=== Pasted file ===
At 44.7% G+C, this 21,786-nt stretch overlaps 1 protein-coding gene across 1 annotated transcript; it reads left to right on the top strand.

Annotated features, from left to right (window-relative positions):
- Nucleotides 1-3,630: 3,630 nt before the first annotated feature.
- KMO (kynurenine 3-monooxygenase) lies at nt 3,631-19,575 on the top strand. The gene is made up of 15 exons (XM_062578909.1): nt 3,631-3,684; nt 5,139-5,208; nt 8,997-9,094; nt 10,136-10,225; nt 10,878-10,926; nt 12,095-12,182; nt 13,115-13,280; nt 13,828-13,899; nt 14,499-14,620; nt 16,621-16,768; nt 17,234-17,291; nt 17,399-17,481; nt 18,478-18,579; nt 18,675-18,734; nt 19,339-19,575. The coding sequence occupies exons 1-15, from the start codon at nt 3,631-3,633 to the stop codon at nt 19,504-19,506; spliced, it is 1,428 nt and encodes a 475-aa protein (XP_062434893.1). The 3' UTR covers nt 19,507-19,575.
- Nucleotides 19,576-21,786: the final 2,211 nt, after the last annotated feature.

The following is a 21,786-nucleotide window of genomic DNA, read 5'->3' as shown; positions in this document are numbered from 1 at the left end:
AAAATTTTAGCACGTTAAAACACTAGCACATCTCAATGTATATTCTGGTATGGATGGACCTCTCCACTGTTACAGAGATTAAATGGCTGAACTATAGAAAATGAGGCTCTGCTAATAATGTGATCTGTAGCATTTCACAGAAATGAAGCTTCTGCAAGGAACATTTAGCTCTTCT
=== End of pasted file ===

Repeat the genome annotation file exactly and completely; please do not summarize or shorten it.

At 44.7% G+C, this 21,786-nt stretch overlaps 1 protein-coding gene across 1 annotated transcript; it reads left to right on the top strand.

Annotated features, from left to right (window-relative positions):
- Nucleotides 1-3,630: 3,630 nt before the first annotated feature.
- KMO (kynurenine 3-monooxygenase) lies at nt 3,631-19,575 on the top strand. The gene is made up of 15 exons (XM_062578909.1): nt 3,631-3,684; nt 5,139-5,208; nt 8,997-9,094; nt 10,136-10,225; nt 10,878-10,926; nt 12,095-12,182; nt 13,115-13,280; nt 13,828-13,899; nt 14,499-14,620; nt 16,621-16,768; nt 17,234-17,291; nt 17,399-17,481; nt 18,478-18,579; nt 18,675-18,734; nt 19,339-19,575. The coding sequence occupies exons 1-15, from the start codon at nt 3,631-3,633 to the stop codon at nt 19,504-19,506; spliced, it is 1,428 nt and encodes a 475-aa protein (XP_062434893.1). The 3' UTR covers nt 19,507-19,575.
- Nucleotides 19,576-21,786: the final 2,211 nt, after the last annotated feature.

The following is a 21,786-nucleotide window of genomic DNA, read 5'->3' as shown; positions in this document are numbered from 1 at the left end:
AAAATTTTAGCACGTTAAAACACTAGCACATCTCAATGTATATTCTGGTATGGATGGACCTCTCCACTGTTACAGAGATTAAATGGCTGAACTATAGAAAATGAGGCTCTGCTAATAATGTGATCTGTAGCATTTCACAGAAATGAAGCTTCTGCAAGGAACATTTAGCTCTTCT